In the mountains, a hat can be an Aspenite’s best friend—shielding the face from sun, rain and snow. But, recently, the necessity of the head covering has turned into a standard for elevating individual style. No need for hats off when it comes to these local milliners.
Susan Carrolan Millinery Susan Carrolan and her hats have been a fixture at the Aspen Saturday Market for a decade. She spent the 10 years before that making hats for Broadway productions, before moving to Aspen. That’s when the popularity of her felt handstitched cowboy hats, which she makes in the winter season, in particular, took off. “People realize a hat can add a touch of individual style to any outfit,” she says. “It can establish a signature look.” Bloomingbirds, 461 E. Hopkins Ave.; The Little Nell, 675 E. Durant Ave.; Aspen Outfitting Company at The St. Regis, 315 E. Durant Ave.
Kemo Sabe According to Kemo Sabe President Wendy Kunkle, the Western store’s signature Grit line officially launched in 2015, but the distressed-style hats have been around since 1990. Handcrafted in Basalt, Grit, defined by shorter crowns and brims, along with lighter bodies, have great appeal to the “noncowboy world” and translate well to city life, she says. “Our hats exude the romance of the ’20s and ’30s, the era of the cowboy,” says Kunkle. “Customers relate to our Grit line like a memory of finding their grandfather’s treasured hat.” 217 S. Galena St.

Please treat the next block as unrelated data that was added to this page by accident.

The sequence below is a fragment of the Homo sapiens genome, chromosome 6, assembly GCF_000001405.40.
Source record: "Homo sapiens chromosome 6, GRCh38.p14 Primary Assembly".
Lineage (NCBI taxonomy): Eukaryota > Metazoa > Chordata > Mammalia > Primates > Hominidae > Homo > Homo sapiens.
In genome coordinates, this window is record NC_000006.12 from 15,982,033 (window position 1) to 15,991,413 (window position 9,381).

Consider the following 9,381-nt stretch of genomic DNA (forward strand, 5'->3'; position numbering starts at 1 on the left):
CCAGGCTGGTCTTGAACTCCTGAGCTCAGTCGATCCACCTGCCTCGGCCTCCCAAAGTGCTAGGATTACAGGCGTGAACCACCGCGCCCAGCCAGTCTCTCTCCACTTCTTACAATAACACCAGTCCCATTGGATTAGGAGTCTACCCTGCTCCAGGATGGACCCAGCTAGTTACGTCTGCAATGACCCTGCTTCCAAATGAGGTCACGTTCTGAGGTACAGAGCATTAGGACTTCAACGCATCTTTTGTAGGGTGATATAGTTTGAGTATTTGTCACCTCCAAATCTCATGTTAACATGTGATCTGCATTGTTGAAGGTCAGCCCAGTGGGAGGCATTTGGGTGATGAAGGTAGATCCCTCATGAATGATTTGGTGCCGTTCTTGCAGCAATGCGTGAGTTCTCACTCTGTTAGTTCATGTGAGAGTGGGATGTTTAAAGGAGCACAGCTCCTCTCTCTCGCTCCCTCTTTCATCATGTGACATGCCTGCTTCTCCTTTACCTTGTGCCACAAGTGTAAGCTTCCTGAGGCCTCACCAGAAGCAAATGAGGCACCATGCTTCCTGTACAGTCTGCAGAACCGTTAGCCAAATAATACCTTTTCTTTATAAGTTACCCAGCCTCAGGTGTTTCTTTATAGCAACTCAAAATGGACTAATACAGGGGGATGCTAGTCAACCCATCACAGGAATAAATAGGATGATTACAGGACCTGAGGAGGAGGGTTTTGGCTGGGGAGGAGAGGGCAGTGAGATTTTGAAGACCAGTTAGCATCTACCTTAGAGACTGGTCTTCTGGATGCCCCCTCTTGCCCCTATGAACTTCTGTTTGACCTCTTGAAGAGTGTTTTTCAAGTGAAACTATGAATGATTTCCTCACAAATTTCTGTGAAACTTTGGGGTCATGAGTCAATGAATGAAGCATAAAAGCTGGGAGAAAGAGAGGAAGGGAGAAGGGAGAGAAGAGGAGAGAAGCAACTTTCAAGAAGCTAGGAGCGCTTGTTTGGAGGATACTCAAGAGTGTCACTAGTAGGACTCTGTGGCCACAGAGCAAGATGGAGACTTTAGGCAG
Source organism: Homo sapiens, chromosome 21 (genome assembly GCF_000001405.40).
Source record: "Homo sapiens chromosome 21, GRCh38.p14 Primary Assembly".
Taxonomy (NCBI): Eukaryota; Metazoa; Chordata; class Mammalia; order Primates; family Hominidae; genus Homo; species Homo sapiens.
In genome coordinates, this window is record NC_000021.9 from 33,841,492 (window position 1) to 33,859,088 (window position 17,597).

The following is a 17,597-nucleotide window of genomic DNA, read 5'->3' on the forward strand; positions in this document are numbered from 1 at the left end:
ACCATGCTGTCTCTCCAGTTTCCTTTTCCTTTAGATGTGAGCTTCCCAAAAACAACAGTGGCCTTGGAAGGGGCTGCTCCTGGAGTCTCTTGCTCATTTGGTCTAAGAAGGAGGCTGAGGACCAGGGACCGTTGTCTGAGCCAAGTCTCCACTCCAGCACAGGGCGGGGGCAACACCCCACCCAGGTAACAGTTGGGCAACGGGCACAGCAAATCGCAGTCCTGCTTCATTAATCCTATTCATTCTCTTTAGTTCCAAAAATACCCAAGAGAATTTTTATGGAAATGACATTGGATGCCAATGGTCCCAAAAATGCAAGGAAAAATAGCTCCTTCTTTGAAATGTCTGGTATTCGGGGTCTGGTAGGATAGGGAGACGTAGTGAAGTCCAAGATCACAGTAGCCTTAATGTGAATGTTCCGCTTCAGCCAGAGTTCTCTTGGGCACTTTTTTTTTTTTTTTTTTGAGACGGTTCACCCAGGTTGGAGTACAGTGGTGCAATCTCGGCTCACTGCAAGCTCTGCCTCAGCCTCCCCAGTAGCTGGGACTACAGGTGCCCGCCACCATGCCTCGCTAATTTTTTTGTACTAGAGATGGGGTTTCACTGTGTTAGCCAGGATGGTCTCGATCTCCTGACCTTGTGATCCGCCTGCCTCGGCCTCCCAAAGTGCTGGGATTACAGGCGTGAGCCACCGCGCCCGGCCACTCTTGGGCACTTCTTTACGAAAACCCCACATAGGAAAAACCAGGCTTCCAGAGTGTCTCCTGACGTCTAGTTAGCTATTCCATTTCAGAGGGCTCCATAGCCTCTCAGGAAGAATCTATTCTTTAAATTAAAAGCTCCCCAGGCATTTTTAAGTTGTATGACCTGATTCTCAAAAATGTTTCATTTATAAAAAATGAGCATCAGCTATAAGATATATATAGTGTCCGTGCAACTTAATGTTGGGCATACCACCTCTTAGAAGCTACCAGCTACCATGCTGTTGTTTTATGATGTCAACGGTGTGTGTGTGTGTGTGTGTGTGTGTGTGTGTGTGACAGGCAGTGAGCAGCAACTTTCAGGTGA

Aspen Hatter Five years ago, milliner Chris Roberts moved to Aspen. He says his hats—all custom made—are “a personal experience between the hat and the client.” Described as a mix of cowboy with Indian styles, Roberts’ hats have been seen on everyone from actor Pierce Brosnan and musician Lukas Nelson to baseball All-Star Mookie Betts, and have been solidified as a part of the Aspen look. “I don’t think Aspen needed to be influenced,” says Roberts, “but I love that people love the styles we create.” 465 N. Mill St.